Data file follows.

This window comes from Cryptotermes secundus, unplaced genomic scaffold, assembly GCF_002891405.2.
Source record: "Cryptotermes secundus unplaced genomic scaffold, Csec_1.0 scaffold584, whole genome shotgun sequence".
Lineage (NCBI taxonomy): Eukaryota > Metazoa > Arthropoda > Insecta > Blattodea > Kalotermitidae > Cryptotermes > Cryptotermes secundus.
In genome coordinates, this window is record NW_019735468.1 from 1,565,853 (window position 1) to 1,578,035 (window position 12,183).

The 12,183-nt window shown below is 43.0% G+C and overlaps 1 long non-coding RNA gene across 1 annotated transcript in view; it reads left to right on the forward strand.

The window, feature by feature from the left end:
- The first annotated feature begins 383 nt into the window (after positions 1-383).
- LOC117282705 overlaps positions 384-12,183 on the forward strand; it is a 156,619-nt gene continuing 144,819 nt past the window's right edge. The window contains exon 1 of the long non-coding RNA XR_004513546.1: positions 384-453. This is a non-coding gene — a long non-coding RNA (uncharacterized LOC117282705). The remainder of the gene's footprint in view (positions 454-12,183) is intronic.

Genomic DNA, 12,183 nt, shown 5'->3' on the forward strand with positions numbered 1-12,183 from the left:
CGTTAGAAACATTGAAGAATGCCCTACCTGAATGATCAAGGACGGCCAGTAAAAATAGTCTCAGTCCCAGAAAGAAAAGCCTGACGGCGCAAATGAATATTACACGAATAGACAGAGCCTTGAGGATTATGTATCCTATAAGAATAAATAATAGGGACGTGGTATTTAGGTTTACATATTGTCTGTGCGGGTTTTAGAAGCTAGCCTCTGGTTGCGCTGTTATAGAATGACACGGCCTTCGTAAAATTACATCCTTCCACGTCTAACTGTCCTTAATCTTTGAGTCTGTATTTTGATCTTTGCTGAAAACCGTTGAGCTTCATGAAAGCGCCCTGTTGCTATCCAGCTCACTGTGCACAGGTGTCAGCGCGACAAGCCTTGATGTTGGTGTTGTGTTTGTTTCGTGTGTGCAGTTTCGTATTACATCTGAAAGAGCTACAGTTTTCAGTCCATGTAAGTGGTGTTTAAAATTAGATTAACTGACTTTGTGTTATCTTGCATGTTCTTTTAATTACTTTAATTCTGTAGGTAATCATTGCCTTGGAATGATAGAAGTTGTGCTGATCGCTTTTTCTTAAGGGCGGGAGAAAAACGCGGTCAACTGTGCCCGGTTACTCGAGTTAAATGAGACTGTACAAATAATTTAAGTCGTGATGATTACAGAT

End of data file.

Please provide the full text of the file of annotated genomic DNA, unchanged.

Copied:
This window comes from Cryptotermes secundus, unplaced genomic scaffold, assembly GCF_002891405.2.
Source record: "Cryptotermes secundus unplaced genomic scaffold, Csec_1.0 scaffold584, whole genome shotgun sequence".
Lineage (NCBI taxonomy): Eukaryota > Metazoa > Arthropoda > Insecta > Blattodea > Kalotermitidae > Cryptotermes > Cryptotermes secundus.
In genome coordinates, this window is record NW_019735468.1 from 1,565,853 (window position 1) to 1,578,035 (window position 12,183).

The 12,183-nt window shown below is 43.0% G+C and overlaps 1 long non-coding RNA gene across 1 annotated transcript in view; it reads left to right on the forward strand.

The window, feature by feature from the left end:
- The first annotated feature begins 383 nt into the window (after positions 1-383).
- LOC117282705 overlaps positions 384-12,183 on the forward strand; it is a 156,619-nt gene continuing 144,819 nt past the window's right edge. The window contains exon 1 of the long non-coding RNA XR_004513546.1: positions 384-453. This is a non-coding gene — a long non-coding RNA (uncharacterized LOC117282705). The remainder of the gene's footprint in view (positions 454-12,183) is intronic.

Genomic DNA, 12,183 nt, shown 5'->3' on the forward strand with positions numbered 1-12,183 from the left:
CGTTAGAAACATTGAAGAATGCCCTACCTGAATGATCAAGGACGGCCAGTAAAAATAGTCTCAGTCCCAGAAAGAAAAGCCTGACGGCGCAAATGAATATTACACGAATAGACAGAGCCTTGAGGATTATGTATCCTATAAGAATAAATAATAGGGACGTGGTATTTAGGTTTACATATTGTCTGTGCGGGTTTTAGAAGCTAGCCTCTGGTTGCGCTGTTATAGAATGACACGGCCTTCGTAAAATTACATCCTTCCACGTCTAACTGTCCTTAATCTTTGAGTCTGTATTTTGATCTTTGCTGAAAACCGTTGAGCTTCATGAAAGCGCCCTGTTGCTATCCAGCTCACTGTGCACAGGTGTCAGCGCGACAAGCCTTGATGTTGGTGTTGTGTTTGTTTCGTGTGTGCAGTTTCGTATTACATCTGAAAGAGCTACAGTTTTCAGTCCATGTAAGTGGTGTTTAAAATTAGATTAACTGACTTTGTGTTATCTTGCATGTTCTTTTAATTACTTTAATTCTGTAGGTAATCATTGCCTTGGAATGATAGAAGTTGTGCTGATCGCTTTTTCTTAAGGGCGGGAGAAAAACGCGGTCAACTGTGCCCGGTTACTCGAGTTAAATGAGACTGTACAAATAATTTAAGTCGTGATGATTACAGAT